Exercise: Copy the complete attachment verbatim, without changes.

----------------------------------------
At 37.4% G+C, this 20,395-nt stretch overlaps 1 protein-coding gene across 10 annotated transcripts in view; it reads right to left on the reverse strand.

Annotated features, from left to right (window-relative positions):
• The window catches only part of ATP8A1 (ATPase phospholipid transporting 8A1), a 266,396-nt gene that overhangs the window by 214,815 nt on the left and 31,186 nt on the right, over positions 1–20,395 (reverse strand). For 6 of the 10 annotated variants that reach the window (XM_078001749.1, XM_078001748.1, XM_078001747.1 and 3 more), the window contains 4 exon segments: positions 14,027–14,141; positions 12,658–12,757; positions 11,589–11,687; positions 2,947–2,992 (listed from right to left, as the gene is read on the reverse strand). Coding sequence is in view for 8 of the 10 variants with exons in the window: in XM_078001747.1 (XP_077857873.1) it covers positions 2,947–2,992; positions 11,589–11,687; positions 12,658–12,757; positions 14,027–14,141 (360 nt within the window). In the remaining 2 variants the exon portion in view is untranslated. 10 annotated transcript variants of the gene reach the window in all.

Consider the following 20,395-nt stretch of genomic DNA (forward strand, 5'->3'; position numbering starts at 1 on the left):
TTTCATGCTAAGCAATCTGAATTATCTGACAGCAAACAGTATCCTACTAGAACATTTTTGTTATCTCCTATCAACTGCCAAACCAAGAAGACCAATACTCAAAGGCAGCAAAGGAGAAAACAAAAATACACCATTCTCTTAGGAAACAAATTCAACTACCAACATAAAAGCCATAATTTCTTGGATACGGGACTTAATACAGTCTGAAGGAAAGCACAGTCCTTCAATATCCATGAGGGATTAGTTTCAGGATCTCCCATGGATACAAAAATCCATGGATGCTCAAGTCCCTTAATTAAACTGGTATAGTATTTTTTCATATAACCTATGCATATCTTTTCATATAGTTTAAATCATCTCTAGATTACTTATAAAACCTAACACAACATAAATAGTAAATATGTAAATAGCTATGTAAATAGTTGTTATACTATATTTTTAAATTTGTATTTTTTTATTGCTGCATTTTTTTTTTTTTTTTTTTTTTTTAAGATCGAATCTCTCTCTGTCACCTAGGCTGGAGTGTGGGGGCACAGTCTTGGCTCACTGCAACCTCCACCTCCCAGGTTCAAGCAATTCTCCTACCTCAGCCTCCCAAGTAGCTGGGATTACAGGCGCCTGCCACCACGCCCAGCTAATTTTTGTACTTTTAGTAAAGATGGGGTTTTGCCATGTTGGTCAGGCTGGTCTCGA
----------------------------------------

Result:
At 37.4% G+C, this 20,395-nt stretch overlaps 1 protein-coding gene across 10 annotated transcripts in view; it reads right to left on the reverse strand.

Annotated features, from left to right (window-relative positions):
• The window catches only part of ATP8A1 (ATPase phospholipid transporting 8A1), a 266,396-nt gene that overhangs the window by 214,815 nt on the left and 31,186 nt on the right, over positions 1–20,395 (reverse strand). For 6 of the 10 annotated variants that reach the window (XM_078001749.1, XM_078001748.1, XM_078001747.1 and 3 more), the window contains 4 exon segments: positions 14,027–14,141; positions 12,658–12,757; positions 11,589–11,687; positions 2,947–2,992 (listed from right to left, as the gene is read on the reverse strand). Coding sequence is in view for 8 of the 10 variants with exons in the window: in XM_078001747.1 (XP_077857873.1) it covers positions 2,947–2,992; positions 11,589–11,687; positions 12,658–12,757; positions 14,027–14,141 (360 nt within the window). In the remaining 2 variants the exon portion in view is untranslated. 10 annotated transcript variants of the gene reach the window in all.

Consider the following 20,395-nt stretch of genomic DNA (forward strand, 5'->3'; position numbering starts at 1 on the left):
TTTCATGCTAAGCAATCTGAATTATCTGACAGCAAACAGTATCCTACTAGAACATTTTTGTTATCTCCTATCAACTGCCAAACCAAGAAGACCAATACTCAAAGGCAGCAAAGGAGAAAACAAAAATACACCATTCTCTTAGGAAACAAATTCAACTACCAACATAAAAGCCATAATTTCTTGGATACGGGACTTAATACAGTCTGAAGGAAAGCACAGTCCTTCAATATCCATGAGGGATTAGTTTCAGGATCTCCCATGGATACAAAAATCCATGGATGCTCAAGTCCCTTAATTAAACTGGTATAGTATTTTTTCATATAACCTATGCATATCTTTTCATATAGTTTAAATCATCTCTAGATTACTTATAAAACCTAACACAACATAAATAGTAAATATGTAAATAGCTATGTAAATAGTTGTTATACTATATTTTTAAATTTGTATTTTTTTATTGCTGCATTTTTTTTTTTTTTTTTTTTTTTTAAGATCGAATCTCTCTCTGTCACCTAGGCTGGAGTGTGGGGGCACAGTCTTGGCTCACTGCAACCTCCACCTCCCAGGTTCAAGCAATTCTCCTACCTCAGCCTCCCAAGTAGCTGGGATTACAGGCGCCTGCCACCACGCCCAGCTAATTTTTGTACTTTTAGTAAAGATGGGGTTTTGCCATGTTGGTCAGGCTGGTCTCGA